Ceramic artist Alex Wilkinson is a Waikato based maker, producing unique works alongside her team under Mystery Creek Ceramics. In addition to producing her wonderful works, Alex is passionate about advocating for the arts and teaches at the Waikato Society of Potters.
“Don't think about making art, just get it done. Let everyone else decide if it's good or bad, whether they love it or hate it. While they are deciding, make even more art.” This quote is from Andy Warhol and keeps me going when there is criticism or I have run out of faith in myself. I like to trust the making process.
Your signature ceramic method is the art of nerikomi, what initially drew you to this distinctive technique? When did you first start experimenting with this?
Nerikomi is a Japanese technique that means to fold coloured clay. I fell into this technique as I began working in coloured clay. Originally I started out as a thrower but with a slight dislike for the lack of control in glazing, I prefer to let the clay itself do the decorating for me. Coloured clay pushed me off the wheel as I could only control the pattern so much with the spinning of the wheel and into hand building. I love the nerikomi process, it’s definitely a long and complicated way to make pottery but I just love it. The pattern is something I love as well. Nerikomi is a decorative process that involves the stacking and cross-sectional slicing of coloured clay. Traditionally this was done in small sections and used as an applied decoration. I love this technique so much that I incorporate pattern making into the entire body of the vessel.
The process is extensive. The paper porcelain clay is turned into a liquid, stained, and dried out again so it is plastic and workable. The clay is then rolled as hundreds of individual layers and stacked up to build a block. The patterned block is sliced, rolled, and cut out into a mug or the template of the final form. The piece is formed, and any handles and bases applied, given a sponge bath (to ensure the pattern comes through cleanly) and fired twice. The firing is up to 1300 degrees Celsius and sometimes you may find these pieces are translucent due to the qualities of the porcelain. I love this process; I love the way the pattern is both planned and can sometimes surprise you. Each piece, even when made from the same block, can be different and the happy accidents sometimes create the most beautiful pieces.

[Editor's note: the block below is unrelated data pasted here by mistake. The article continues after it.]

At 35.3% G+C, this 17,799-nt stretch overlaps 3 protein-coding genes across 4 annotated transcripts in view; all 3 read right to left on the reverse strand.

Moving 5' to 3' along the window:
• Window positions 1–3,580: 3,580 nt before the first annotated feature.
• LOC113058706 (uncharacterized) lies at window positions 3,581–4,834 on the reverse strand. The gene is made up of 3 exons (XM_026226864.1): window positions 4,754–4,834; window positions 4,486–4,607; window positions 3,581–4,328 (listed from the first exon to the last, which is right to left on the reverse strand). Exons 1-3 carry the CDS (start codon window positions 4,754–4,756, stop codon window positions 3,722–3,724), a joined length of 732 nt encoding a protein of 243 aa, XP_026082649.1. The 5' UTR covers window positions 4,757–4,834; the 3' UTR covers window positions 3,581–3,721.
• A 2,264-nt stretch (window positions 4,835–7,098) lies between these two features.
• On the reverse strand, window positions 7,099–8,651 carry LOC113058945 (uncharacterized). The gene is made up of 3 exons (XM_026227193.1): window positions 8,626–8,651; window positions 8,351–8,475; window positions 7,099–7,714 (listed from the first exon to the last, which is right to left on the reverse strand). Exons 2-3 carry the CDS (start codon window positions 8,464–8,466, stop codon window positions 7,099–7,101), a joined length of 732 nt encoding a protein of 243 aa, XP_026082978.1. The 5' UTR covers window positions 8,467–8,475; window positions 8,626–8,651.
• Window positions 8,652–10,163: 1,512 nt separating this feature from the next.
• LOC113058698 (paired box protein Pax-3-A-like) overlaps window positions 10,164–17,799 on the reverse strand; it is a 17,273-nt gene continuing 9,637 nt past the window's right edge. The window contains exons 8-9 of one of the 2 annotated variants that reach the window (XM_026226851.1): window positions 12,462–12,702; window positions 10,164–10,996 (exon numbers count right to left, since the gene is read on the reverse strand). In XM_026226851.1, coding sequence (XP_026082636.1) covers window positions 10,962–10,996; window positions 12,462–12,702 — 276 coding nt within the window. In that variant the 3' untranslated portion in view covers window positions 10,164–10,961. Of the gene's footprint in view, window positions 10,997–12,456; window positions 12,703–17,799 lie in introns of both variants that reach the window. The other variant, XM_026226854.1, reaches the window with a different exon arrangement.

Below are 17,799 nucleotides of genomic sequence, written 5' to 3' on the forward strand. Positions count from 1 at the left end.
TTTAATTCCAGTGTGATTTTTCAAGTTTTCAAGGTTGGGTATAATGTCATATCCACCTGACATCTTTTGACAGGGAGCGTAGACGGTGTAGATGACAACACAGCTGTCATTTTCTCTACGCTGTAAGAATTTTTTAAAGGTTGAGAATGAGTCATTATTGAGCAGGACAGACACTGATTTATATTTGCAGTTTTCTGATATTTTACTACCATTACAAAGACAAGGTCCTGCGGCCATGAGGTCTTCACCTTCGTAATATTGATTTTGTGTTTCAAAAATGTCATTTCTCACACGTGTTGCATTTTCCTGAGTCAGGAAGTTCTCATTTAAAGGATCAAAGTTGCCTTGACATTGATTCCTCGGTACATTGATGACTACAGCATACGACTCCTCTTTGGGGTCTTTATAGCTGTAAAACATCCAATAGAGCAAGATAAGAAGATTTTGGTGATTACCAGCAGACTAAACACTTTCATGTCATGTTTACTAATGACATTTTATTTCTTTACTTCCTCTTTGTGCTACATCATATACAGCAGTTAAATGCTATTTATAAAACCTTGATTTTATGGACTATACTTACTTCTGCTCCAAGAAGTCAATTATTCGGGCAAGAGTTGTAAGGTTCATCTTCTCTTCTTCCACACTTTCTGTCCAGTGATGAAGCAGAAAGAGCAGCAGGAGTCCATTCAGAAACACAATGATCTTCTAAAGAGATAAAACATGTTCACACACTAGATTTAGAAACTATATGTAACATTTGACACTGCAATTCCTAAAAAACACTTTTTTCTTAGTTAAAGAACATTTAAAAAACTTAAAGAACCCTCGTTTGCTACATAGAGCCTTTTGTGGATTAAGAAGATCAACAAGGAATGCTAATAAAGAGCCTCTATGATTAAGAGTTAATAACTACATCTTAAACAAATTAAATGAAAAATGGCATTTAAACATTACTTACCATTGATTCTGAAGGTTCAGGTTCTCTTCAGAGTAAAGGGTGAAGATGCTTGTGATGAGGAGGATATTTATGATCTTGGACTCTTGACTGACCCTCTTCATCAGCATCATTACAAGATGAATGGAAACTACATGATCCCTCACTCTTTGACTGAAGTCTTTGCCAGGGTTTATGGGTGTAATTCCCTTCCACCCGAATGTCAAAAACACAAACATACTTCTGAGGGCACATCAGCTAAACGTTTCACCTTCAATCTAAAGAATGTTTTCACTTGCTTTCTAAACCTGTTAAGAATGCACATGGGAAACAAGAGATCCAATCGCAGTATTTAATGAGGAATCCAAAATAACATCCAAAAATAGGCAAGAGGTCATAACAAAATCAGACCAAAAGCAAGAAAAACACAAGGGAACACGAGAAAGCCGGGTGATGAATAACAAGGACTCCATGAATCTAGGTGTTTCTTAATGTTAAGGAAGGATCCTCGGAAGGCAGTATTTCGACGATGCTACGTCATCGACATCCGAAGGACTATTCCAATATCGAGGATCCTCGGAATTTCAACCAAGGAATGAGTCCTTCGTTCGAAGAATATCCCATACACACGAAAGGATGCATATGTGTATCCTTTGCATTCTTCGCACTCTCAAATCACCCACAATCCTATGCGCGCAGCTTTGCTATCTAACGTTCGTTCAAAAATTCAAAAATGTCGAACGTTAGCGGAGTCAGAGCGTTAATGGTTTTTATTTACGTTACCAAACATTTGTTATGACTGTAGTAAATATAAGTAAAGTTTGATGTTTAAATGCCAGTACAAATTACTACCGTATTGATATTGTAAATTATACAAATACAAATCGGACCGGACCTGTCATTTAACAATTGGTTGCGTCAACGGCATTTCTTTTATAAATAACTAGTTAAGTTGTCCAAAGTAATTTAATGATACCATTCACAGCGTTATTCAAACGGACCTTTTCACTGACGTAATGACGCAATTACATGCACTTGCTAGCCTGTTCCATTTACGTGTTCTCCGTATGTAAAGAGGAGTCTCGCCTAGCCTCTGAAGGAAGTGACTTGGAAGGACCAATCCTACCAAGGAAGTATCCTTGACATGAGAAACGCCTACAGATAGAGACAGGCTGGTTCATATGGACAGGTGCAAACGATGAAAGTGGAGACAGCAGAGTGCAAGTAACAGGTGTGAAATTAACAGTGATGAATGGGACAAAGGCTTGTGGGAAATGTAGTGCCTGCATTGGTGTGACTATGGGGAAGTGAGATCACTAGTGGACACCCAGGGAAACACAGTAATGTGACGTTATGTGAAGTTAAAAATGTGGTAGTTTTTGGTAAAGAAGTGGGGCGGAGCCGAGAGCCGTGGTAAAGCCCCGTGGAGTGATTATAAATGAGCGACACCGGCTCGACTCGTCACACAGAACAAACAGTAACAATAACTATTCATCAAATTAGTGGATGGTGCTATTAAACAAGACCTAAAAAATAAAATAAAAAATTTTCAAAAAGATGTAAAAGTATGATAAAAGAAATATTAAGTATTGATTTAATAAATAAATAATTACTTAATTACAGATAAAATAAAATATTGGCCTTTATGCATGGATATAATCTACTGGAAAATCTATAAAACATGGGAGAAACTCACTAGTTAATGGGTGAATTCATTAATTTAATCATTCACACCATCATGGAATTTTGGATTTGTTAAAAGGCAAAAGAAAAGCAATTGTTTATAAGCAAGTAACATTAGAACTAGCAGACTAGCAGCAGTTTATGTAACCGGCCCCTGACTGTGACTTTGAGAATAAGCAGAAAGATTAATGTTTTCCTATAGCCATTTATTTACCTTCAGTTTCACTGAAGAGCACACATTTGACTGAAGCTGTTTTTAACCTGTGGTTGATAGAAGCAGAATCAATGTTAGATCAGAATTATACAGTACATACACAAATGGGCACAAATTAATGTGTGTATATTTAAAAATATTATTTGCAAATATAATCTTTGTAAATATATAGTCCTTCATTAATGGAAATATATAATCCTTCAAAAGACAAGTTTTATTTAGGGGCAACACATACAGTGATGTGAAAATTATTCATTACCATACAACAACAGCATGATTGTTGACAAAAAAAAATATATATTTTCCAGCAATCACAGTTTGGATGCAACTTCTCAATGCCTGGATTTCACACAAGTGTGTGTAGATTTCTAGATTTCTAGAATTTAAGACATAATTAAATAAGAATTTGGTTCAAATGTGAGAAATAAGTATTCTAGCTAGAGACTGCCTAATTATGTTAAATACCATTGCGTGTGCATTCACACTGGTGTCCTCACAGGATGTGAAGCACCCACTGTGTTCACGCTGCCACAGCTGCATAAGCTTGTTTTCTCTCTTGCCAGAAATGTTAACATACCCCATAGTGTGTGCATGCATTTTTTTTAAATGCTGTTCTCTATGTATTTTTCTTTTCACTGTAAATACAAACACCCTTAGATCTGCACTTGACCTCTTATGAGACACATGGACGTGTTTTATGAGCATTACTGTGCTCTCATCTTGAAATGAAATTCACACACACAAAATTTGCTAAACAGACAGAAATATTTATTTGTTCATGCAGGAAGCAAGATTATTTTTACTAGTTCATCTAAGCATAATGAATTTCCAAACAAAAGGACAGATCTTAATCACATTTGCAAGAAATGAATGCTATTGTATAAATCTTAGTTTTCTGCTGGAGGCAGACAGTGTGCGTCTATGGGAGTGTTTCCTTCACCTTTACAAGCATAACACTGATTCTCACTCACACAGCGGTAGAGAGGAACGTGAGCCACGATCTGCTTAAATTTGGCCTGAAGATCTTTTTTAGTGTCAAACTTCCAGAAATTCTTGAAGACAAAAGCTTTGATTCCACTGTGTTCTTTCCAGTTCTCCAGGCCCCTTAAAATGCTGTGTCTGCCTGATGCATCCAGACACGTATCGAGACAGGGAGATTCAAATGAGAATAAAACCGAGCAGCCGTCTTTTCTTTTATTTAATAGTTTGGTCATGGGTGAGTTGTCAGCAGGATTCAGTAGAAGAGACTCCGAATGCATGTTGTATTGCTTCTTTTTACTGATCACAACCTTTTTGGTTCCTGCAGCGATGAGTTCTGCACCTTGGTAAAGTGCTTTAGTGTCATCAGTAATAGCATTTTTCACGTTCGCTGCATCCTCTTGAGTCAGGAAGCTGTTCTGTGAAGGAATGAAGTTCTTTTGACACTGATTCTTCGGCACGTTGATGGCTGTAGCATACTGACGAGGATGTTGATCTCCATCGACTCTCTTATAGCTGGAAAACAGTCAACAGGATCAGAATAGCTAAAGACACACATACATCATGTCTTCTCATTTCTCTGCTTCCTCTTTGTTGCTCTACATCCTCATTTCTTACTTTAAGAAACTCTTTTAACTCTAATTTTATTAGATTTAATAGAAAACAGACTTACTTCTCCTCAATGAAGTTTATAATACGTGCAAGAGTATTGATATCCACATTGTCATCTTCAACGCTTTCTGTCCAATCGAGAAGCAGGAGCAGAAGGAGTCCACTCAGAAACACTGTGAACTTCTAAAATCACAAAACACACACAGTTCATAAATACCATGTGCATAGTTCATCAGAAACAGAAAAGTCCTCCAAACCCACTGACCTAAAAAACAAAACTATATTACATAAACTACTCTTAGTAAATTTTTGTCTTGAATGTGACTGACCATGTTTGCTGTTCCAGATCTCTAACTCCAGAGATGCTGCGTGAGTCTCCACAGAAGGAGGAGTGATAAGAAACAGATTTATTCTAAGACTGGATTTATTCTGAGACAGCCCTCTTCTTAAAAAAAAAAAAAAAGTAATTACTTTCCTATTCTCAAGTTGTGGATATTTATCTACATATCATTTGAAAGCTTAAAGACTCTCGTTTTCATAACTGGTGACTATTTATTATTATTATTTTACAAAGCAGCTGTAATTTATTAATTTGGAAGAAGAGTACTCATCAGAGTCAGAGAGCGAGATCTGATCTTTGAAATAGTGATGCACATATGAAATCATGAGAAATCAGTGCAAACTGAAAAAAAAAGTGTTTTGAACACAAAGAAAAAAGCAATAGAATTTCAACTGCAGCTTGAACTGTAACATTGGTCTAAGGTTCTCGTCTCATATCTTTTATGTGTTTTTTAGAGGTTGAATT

I have two types of design in this range: the stripes and the mixed-up. The stripes are made directly from the slices off the patterned block. While the mixed-up are more random and made from the offcuts of the striped vessels. Each piece from this range is dishwasher, oven and microwave safe.
You have a great eye for colour, what draws you to the colours you use?
Thank you, my colour use is pretty intuitive. I love bright colours and seek to make my pottery as colourful as possible. I have a strong aversion to complementary colours so making the rainbow range sometimes messes with my idea of which colours go with which, but I tend to just seek brightness and simplicity.
What does a day in the life of Alex and Mystery Creek Ceramics look like?
My life is pretty full and has three main components; Mystery Creek Ceramics my tableware business, my art practice which I am currently working through by studying Honours at Wintec, as well as my teaching which involves coordinating and teaching the diploma at the Waikato Society of Potters (WSP).
I have three wonderful staff who all work in Mystery Creek Ceramics now, so my days consist of making my artwork (which at this stage is all about sculptures that break themselves), managing my staff and interns and their workloads and working on the two new ranges I am developing for Mystery Creek Ceramics. Fridays are diploma day and I am in WSP usually firing the gas kiln, teaching or volunteering at the society, doing things like funding applications.
I love to advocate for the arts and firmly believe in supporting the next generation of artists in their artwork and in building a sustainable income for themselves.
You work alongside potters and assist interns, as well as co-ordinating and teaching the Diploma in Arts, Design and Ceramics Program at The Waikato Society of Potters through Otago Polytechnic. What do you love the most about sharing your knowledge and passion?
Teaching is a true passion of mine. I love passing on knowledge but more than that, I love to help my students express their ideas through their artwork. Everyone has a meaningful story to tell and unlocking this through art is what helped me rediscover myself and I love helping others do this.
My students probably think I am a bit tough as I do think it is very important to get the technical skills right first before we move onto the fun ideas stuff. Teaching also allows me to connect with other artists, I don't like working in isolation and find my Fridays with my students are my absolute favourite part of the week.
To view all of Alex Wilkinson's works, click here